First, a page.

Business Irish

Sunday 17 December 2017

Honohan urges banks to provide markets with more loan data

Laura Noonan

IRISH banks have "much to gain" from making more meaningful loans data available to the market, Central Bank governor Patrick Honohan said yesterday.

He also said the banks should do so without being forced. The comments came as billionaire US investor Wilbur Ross told the world his bid to buy EBS was the "strongest demonstration" of his belief that Ireland would emerge from the crisis as a "safe, strong country".

Speaking before an accountants' gathering, Prof Honohan said Ireland's banks could help themselves by providing "much more extensive" data to the market on loan books.

"Bottom line: the banks might do well to call in the leading credit analysts and find out what information would be of greatest use to them in identifying tail risks. And then provide it," said Prof Honohan.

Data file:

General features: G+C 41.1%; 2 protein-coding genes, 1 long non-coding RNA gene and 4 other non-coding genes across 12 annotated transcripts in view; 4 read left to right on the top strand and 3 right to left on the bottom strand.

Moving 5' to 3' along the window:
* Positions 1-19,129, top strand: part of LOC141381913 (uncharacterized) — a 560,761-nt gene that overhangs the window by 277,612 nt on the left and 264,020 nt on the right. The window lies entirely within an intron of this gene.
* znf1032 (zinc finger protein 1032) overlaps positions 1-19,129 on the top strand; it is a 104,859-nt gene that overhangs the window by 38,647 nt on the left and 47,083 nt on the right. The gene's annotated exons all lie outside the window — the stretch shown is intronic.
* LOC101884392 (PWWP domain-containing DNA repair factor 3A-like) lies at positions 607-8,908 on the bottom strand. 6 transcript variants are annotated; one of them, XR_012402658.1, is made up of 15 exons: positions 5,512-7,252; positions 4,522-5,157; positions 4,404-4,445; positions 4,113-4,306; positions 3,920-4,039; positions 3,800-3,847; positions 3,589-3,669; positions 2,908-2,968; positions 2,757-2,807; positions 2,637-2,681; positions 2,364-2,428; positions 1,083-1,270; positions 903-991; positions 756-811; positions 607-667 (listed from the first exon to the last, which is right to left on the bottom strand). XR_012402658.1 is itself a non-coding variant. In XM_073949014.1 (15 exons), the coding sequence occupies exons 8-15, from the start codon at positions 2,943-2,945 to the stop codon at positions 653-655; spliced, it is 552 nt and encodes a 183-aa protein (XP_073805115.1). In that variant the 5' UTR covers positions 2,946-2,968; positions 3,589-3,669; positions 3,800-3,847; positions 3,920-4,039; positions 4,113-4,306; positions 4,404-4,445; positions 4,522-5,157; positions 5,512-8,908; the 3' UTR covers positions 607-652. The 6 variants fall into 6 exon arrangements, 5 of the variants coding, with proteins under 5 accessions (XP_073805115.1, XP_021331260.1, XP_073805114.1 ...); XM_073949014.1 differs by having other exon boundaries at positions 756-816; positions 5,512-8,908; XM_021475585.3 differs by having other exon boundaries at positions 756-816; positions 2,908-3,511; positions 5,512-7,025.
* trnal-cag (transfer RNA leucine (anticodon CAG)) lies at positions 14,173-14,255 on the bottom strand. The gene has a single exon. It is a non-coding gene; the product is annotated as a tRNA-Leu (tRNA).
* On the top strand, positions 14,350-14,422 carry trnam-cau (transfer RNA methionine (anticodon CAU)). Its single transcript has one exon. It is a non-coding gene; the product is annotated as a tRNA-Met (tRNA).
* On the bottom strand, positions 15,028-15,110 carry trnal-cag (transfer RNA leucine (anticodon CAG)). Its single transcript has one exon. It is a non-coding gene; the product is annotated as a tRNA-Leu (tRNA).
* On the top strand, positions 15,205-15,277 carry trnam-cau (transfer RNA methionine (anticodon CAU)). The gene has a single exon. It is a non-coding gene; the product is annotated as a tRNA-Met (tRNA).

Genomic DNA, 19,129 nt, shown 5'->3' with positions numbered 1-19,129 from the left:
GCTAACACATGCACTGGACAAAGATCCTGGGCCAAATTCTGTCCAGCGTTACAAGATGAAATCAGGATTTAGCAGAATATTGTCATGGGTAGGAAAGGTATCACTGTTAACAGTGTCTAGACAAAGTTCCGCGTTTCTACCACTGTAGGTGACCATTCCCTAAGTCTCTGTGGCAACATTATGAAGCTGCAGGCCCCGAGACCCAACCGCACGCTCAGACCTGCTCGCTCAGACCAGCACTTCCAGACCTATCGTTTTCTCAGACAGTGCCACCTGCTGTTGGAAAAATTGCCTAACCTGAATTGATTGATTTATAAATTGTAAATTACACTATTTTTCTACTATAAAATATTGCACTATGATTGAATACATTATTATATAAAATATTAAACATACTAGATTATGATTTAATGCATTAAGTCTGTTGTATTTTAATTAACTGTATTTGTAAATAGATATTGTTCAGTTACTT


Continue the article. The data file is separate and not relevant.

"If there is no information, the credit analyst tends to assume the worst."


A spokeswoman for Bank of Ireland said the bank already provided "extensive" data to the market and "reviews" these disclosures on a continuous basis to ensure they remain "relevant, timely and in line with good practice".

Both IL&P and AIB said they would be considering Prof Honohan's comments.

Meanwhile, Mr Ross who is part of the Cardinal consortium vying with IL&P to take over EBS, yesterday used an appearance on Bloomberg TV to heap praise on the Government's efforts to resolve Ireland's financial crisis.

Ireland had taken "very drastic measures" to restore its finances, Mr Ross told the global audience, pointing to reductions in public sector wage costs and the NAMA project.

"Ireland, of all countries, really deserves help because it had been the economic miracle until its banks, like so many others, got carried away," he said.

On the subject of his EBS bid, Mr Ross said it was the "strongest demonstration" of his believe that "Ireland will turn around and come back out of this, perhaps not as the same Celtic Tiger that it has been, but as a safe, strong, country".

Irish Independent

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